‘Our approach from the outset was to make a short film that happened to be an opera, rather than an opera that happened to have been filmed. In other words, it was built and conceived from the ground up, with every aspect working in tandem from conception to completion.
‘One of the fun things about a kitchen setting was the opportunity to incorporate real sounds into the score as percussion. Some of these are electronically manipulated and disguised. In the first half of the film, tempo increases ramp up the tension. Metric modulations are used to get from one repeated sound to another – a cross rhythm cuts across the beat, then becomes the new beat.
‘Completing the score underneath the recorded performances of our wonderful cast was an experience I would love to repeat. I did not need to imagine their voices as I worked – I could actually hear them.’
Jenni Fagan said: ‘My goal was to collaborate with Scottish Opera on a libretto written in working class Scottish. I felt the nuances and richness of the language deserved to create a musicality and story that would have its own edge and identity. I didn’t want the characters to necessarily be a more classical opera concept – it was interesting to go for something that felt vibrantly contemporary in subject matter and identity. It is a short story that comes alive due to the passion and conflict inherent in the three main characters’ lives. The Narcissistic Fish is a contemporary, modernist opera encompassing themes of narcissism, gender bias and class.’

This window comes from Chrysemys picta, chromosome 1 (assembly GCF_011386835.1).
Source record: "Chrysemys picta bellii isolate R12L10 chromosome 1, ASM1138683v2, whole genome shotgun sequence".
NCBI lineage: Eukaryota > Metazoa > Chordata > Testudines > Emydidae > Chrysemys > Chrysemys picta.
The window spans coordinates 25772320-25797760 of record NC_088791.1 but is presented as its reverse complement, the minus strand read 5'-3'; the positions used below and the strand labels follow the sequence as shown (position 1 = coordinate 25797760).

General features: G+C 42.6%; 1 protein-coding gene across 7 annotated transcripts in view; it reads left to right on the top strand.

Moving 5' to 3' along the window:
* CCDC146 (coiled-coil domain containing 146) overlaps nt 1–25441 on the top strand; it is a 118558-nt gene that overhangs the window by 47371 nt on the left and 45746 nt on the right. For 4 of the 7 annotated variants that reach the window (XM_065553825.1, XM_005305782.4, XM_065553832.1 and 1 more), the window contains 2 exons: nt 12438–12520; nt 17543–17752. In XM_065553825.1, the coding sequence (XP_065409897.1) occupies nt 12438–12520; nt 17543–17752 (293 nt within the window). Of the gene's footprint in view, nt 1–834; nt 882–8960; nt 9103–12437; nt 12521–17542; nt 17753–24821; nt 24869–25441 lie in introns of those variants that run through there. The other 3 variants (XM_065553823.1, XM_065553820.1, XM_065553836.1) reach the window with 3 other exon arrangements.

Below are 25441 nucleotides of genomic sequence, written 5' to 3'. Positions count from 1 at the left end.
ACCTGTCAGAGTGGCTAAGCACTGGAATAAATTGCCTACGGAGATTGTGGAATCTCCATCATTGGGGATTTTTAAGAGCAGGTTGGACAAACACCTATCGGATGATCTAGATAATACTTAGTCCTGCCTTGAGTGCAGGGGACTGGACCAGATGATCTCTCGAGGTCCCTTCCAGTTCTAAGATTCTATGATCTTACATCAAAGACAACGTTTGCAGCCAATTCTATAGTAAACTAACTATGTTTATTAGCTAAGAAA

Mark Nathan said: ‘When I was first told about The Narcissistic Fish, I was a little trepidatious. A full on filming project? An electronic accompaniment that hadn’t yet been written? A Leith accent? I went into the project with an attitude of excitement, coloured by a healthy dollop of terror. However, I ended up having more fun than I could have imagined! The experience of working on a film set with a wonderful crew was incredibly educational and enjoyable. I had a brilliant time learning and recording Sam’s fantastic score.’
Charlie Drummond said: ‘I have a particular passion for contemporary opera so was delighted to be invited to take part in this project. Equal parts opera, soap opera and ‘Kitchen Nightmares’, it was fascinating to learn about the process of television making, and to see how such different art forms could be combined.’
Arthur Bruce said: ‘The crew were amazing, and it was a proper film set. It took a while to get used to all the lingo – I previously had no idea what the grip, the gaffer, the focus-puller, and the best boy did! Obviously having trained to sing and act simultaneously on a very large stage, it was a massive difference to then have to sing or mime along to the track we had previously recorded, whilst acting with a camera right in your face.
While I might not be winning an Oscar anytime soon, it was a hugely educational and useful opportunity.’ To watch The Narcissistic Fish on June 18, visit www.scottishopera.org.uk
Thanks go to everyone in the Scottish Opera Team, Scottish Opera Emerging Artists Benefactors, Idlewild Trust, Scottish Opera’s New Commissions Circle and Andrew Lockyer for their assistance in making the film.